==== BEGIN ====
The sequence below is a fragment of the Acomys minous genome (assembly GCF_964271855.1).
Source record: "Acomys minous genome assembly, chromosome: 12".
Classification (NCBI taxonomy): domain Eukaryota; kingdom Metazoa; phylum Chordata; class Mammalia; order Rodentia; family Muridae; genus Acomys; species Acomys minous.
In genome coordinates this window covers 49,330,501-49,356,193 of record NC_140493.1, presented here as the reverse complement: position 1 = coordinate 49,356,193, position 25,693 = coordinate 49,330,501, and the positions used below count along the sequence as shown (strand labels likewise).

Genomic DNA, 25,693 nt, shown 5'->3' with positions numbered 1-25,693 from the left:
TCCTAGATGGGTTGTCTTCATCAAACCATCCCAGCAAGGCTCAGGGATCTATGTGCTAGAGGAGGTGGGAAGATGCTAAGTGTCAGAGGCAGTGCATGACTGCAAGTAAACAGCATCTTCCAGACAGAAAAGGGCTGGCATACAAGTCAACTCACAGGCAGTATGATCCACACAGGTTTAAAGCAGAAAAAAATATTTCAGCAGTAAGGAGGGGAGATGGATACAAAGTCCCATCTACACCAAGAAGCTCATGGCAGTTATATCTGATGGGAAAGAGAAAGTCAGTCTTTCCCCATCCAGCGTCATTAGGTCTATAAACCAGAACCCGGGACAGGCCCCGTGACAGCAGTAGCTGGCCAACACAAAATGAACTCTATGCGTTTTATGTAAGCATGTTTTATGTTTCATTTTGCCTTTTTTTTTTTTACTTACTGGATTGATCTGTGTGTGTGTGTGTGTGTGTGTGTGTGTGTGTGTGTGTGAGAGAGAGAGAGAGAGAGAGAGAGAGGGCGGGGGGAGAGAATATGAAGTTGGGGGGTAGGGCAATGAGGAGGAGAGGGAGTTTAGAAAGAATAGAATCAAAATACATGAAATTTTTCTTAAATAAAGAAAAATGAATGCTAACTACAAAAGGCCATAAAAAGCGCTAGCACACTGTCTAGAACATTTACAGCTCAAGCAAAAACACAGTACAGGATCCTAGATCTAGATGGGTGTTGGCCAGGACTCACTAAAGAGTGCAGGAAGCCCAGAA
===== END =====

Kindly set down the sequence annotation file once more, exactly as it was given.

The sequence below is a fragment of the Acomys minous genome (assembly GCF_964271855.1).
Source record: "Acomys minous genome assembly, chromosome: 12".
Classification (NCBI taxonomy): domain Eukaryota; kingdom Metazoa; phylum Chordata; class Mammalia; order Rodentia; family Muridae; genus Acomys; species Acomys minous.
In genome coordinates this window covers 49,330,501-49,356,193 of record NC_140493.1, presented here as the reverse complement: position 1 = coordinate 49,356,193, position 25,693 = coordinate 49,330,501, and the positions used below count along the sequence as shown (strand labels likewise).

Genomic DNA, 25,693 nt, shown 5'->3' with positions numbered 1-25,693 from the left:
TCCTAGATGGGTTGTCTTCATCAAACCATCCCAGCAAGGCTCAGGGATCTATGTGCTAGAGGAGGTGGGAAGATGCTAAGTGTCAGAGGCAGTGCATGACTGCAAGTAAACAGCATCTTCCAGACAGAAAAGGGCTGGCATACAAGTCAACTCACAGGCAGTATGATCCACACAGGTTTAAAGCAGAAAAAAATATTTCAGCAGTAAGGAGGGGAGATGGATACAAAGTCCCATCTACACCAAGAAGCTCATGGCAGTTATATCTGATGGGAAAGAGAAAGTCAGTCTTTCCCCATCCAGCGTCATTAGGTCTATAAACCAGAACCCGGGACAGGCCCCGTGACAGCAGTAGCTGGCCAACACAAAATGAACTCTATGCGTTTTATGTAAGCATGTTTTATGTTTCATTTTGCCTTTTTTTTTTTTACTTACTGGATTGATCTGTGTGTGTGTGTGTGTGTGTGTGTGTGTGTGTGTGTGTGAGAGAGAGAGAGAGAGAGAGAGAGAGGGCGGGGGGAGAGAATATGAAGTTGGGGGGTAGGGCAATGAGGAGGAGAGGGAGTTTAGAAAGAATAGAATCAAAATACATGAAATTTTTCTTAAATAAAGAAAAATGAATGCTAACTACAAAAGGCCATAAAAAGCGCTAGCACACTGTCTAGAACATTTACAGCTCAAGCAAAAACACAGTACAGGATCCTAGATCTAGATGGGTGTTGGCCAGGACTCACTAAAGAGTGCAGGAAGCCCAGAA